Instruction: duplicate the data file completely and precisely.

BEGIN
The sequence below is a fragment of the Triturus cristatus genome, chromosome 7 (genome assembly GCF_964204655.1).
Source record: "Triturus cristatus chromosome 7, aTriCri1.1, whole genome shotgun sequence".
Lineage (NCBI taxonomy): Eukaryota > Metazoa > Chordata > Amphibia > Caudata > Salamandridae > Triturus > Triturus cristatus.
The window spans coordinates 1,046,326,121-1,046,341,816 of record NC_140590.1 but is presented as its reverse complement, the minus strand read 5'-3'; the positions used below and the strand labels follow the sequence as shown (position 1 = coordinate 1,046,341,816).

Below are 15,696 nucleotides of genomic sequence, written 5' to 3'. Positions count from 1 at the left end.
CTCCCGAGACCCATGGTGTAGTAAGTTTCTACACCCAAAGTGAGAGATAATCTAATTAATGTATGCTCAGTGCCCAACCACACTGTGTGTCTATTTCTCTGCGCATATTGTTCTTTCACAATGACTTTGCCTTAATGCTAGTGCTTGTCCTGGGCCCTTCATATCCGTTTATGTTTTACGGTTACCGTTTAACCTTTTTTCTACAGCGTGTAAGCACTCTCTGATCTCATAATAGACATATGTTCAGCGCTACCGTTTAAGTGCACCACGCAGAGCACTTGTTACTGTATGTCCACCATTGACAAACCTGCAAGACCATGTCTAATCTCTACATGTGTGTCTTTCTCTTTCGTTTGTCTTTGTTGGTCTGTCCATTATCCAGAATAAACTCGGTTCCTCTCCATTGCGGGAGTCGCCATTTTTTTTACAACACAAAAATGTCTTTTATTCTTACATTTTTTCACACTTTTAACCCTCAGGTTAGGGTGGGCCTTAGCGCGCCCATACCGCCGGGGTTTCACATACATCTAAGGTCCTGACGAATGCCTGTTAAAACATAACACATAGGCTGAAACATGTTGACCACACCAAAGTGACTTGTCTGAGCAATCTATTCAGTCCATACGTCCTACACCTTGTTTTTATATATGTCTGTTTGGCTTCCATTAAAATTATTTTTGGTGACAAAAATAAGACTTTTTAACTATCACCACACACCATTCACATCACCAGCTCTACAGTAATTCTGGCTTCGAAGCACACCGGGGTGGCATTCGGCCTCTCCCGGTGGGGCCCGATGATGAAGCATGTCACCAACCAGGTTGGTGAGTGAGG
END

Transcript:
The sequence below is a fragment of the Triturus cristatus genome, chromosome 7 (genome assembly GCF_964204655.1).
Source record: "Triturus cristatus chromosome 7, aTriCri1.1, whole genome shotgun sequence".
Lineage (NCBI taxonomy): Eukaryota > Metazoa > Chordata > Amphibia > Caudata > Salamandridae > Triturus > Triturus cristatus.
The window spans coordinates 1,046,326,121-1,046,341,816 of record NC_140590.1 but is presented as its reverse complement, the minus strand read 5'-3'; the positions used below and the strand labels follow the sequence as shown (position 1 = coordinate 1,046,341,816).

Below are 15,696 nucleotides of genomic sequence, written 5' to 3'. Positions count from 1 at the left end.
CTCCCGAGACCCATGGTGTAGTAAGTTTCTACACCCAAAGTGAGAGATAATCTAATTAATGTATGCTCAGTGCCCAACCACACTGTGTGTCTATTTCTCTGCGCATATTGTTCTTTCACAATGACTTTGCCTTAATGCTAGTGCTTGTCCTGGGCCCTTCATATCCGTTTATGTTTTACGGTTACCGTTTAACCTTTTTTCTACAGCGTGTAAGCACTCTCTGATCTCATAATAGACATATGTTCAGCGCTACCGTTTAAGTGCACCACGCAGAGCACTTGTTACTGTATGTCCACCATTGACAAACCTGCAAGACCATGTCTAATCTCTACATGTGTGTCTTTCTCTTTCGTTTGTCTTTGTTGGTCTGTCCATTATCCAGAATAAACTCGGTTCCTCTCCATTGCGGGAGTCGCCATTTTTTTTACAACACAAAAATGTCTTTTATTCTTACATTTTTTCACACTTTTAACCCTCAGGTTAGGGTGGGCCTTAGCGCGCCCATACCGCCGGGGTTTCACATACATCTAAGGTCCTGACGAATGCCTGTTAAAACATAACACATAGGCTGAAACATGTTGACCACACCAAAGTGACTTGTCTGAGCAATCTATTCAGTCCATACGTCCTACACCTTGTTTTTATATATGTCTGTTTGGCTTCCATTAAAATTATTTTTGGTGACAAAAATAAGACTTTTTAACTATCACCACACACCATTCACATCACCAGCTCTACAGTAATTCTGGCTTCGAAGCACACCGGGGTGGCATTCGGCCTCTCCCGGTGGGGCCCGATGATGAAGCATGTCACCAACCAGGTTGGTGAGTGAGG